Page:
Origins of the Cold War: An International History

By Melvyn P. Leffler; David S. Painter | Go to book overview

11

JAPAN AND THE ASIAN PERIPHERY

Bruce Cumings

One of the most striking developments of the Cold War international order was the reconstruction and integration of Japan into an American-led orbit. Another critical feature of postwar Asia was the phenomenally rapid economic growth that began to take place in the 1960s in Japan, South Korea, Taiwan, Hong Kong, and Singapore. More and more historians have been showing that the origins of the American embroglio in Vietnam, itself part of the Cold War, were inspired by the effort of US officials to safeguard the resources and markets of Southeast Asia which were thought to be essential for the Japanese economy. The implementation of containment in Indochina also reflected Washington’s desire to buy time so that the burgeoning economies in the region could be integrated in the Japanese semi-periphery and the American-led free world.

Bruce Cumings is a political scientist who has found a home in the History Department of the University of Chicago. In his pathbreaking work on the coming of the Korean War he has combined comprehensive archival research with stimulating theoretical insights. In the following article he shows that developments in postwar Asia must be studied in historical and geographical context. If one is to understand why the Cold War came to Asia and what has happened there during the Cold War, one must take cognizance of the hegemonic position of the United States in the world capitalist system. But that is not enough. The unique evolution of events in Japan, Korea, and Taiwan can be understood only by combining an analysis of US policy with a knowledge of the social structure of these countries and with an appreciation of the strength and autonomy of the state. The dynamic interaction of these factors explains how and why the United States coopted the region into its own orbit and stymied the growth of Soviet/Communist influence. These factors also help to explain the configuration of power

-215-

Notes for this page

Add a new note
If you are trying to select text to create highlights or citations, remember that you must now click or tap on the first word, and then click or tap on the last word.
One moment ...
Default project is now your active project.
Project items

Items saved from this book

This book has been saved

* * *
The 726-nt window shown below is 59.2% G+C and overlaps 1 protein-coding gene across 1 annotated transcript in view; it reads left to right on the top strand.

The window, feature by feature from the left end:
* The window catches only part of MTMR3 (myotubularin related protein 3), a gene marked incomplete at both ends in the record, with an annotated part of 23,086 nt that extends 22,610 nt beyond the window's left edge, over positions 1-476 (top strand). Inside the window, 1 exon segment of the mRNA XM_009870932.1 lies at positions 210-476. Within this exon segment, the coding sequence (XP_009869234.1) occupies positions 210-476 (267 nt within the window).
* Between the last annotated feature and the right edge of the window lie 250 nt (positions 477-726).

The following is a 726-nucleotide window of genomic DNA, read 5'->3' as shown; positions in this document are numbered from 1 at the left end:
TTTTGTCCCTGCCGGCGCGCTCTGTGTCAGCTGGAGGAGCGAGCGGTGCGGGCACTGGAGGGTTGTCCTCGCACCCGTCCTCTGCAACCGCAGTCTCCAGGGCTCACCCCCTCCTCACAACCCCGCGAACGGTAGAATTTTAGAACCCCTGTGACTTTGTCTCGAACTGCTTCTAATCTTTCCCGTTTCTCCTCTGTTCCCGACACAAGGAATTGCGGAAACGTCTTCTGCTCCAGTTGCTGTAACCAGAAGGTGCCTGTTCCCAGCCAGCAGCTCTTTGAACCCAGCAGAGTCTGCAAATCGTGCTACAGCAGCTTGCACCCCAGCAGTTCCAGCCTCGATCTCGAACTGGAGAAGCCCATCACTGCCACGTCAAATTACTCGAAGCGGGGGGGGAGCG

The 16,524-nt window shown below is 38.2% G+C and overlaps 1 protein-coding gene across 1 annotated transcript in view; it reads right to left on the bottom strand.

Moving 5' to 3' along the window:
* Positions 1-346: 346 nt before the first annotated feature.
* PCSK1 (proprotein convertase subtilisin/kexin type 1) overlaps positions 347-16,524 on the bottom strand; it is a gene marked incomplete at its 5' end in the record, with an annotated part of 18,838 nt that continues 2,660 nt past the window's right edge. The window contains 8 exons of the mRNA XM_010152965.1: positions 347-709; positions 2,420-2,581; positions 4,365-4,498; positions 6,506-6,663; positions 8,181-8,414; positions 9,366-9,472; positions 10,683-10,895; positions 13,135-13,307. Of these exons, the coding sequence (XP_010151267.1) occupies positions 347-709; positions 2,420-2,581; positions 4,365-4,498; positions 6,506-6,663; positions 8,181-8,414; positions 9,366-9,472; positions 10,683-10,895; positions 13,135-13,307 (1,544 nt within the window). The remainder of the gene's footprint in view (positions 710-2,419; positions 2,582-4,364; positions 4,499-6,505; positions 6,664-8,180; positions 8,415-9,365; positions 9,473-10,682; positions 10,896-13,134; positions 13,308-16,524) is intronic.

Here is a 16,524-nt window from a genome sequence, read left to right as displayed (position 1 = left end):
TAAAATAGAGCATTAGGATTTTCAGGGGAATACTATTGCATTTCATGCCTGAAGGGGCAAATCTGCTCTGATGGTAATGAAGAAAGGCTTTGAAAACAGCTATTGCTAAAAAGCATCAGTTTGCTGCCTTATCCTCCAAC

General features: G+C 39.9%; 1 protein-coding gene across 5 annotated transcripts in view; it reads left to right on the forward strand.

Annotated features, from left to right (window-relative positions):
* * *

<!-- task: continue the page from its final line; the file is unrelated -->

Highlights (0)
Some of your highlights are legacy items.

Highlights saved before July 30, 2012 will not be displayed on their respective source pages.

You can easily re-create the highlights by opening the book page or article, selecting the text, and clicking “Highlight.”

Citations (0)
Some of your citations are legacy items.

Any citation created before July 30, 2012 will labeled as a “Cited page.” New citations will be saved as cited passages, pages or articles.

We also added the ability to view new citations from your projects or the book or article where you created them.

Notes (0)
Bookmarks (0)

You have no saved items from this book

Project items include:
  • Saved book/article
  • Highlights
  • Quotes/citations
  • Notes
  • Bookmarks
Notes
Cite this page

Cited page

Style
Citations are available only to our active members.
Sign up now to cite pages or passages in MLA, APA and Chicago citation styles.

(Einhorn, 1992, p. 25)

(Einhorn 25)

1

1. Lois J. Einhorn, Abraham Lincoln, the Orator: Penetrating the Lincoln Legend (Westport, CT: Greenwood Press, 1992), 25, http://www.questia.com/read/27419298.

Cited page

Bookmark this page
Origins of the Cold War: An International History
Table of contents

Table of contents

Settings

Settings

Typeface
Text size Smaller Larger Reset View mode
Search within

Search within this book

Look up

Look up a word

  • Dictionary
  • Thesaurus
Please submit a word or phrase above.
Print this page

Print this page

Why can't I print more than one page at a time?

Full screen
/ 322

matching results for page

Cited passage

Style
Citations are available only to our active members.
Sign up now to cite pages or passages in MLA, APA and Chicago citation styles.

"Portraying himself as an honest, ordinary person helped Lincoln identify with his audiences." (Einhorn, 1992, p. 25).

"Portraying himself as an honest, ordinary person helped Lincoln identify with his audiences." (Einhorn 25)

"Portraying himself as an honest, ordinary person helped Lincoln identify with his audiences."1

1. Lois J. Einhorn, Abraham Lincoln, the Orator: Penetrating the Lincoln Legend (Westport, CT: Greenwood Press, 1992), 25, http://www.questia.com/read/27419298.

Cited passage

Welcome to the new Questia Reader

The Questia Reader has been updated to provide you with an even better online reading experience.  It is now 100% Responsive, which means you can read our books and articles on any sized device you wish.  All of your favorite tools like notes, highlights, and citations are still here, but the way you select text has been updated to be easier to use, especially on touchscreen devices.  Here's how:

1. Click or tap the first word you want to select.
2. Click or tap the last word you want to select.

OK, got it!

Thanks for trying Questia!

Please continue trying out our research tools, but please note, full functionality is available only to our active members.

Your work will be lost once you leave this Web page.

For full access in an ad-free environment, sign up now for a FREE, 1-day trial.

Already a member? Log in now.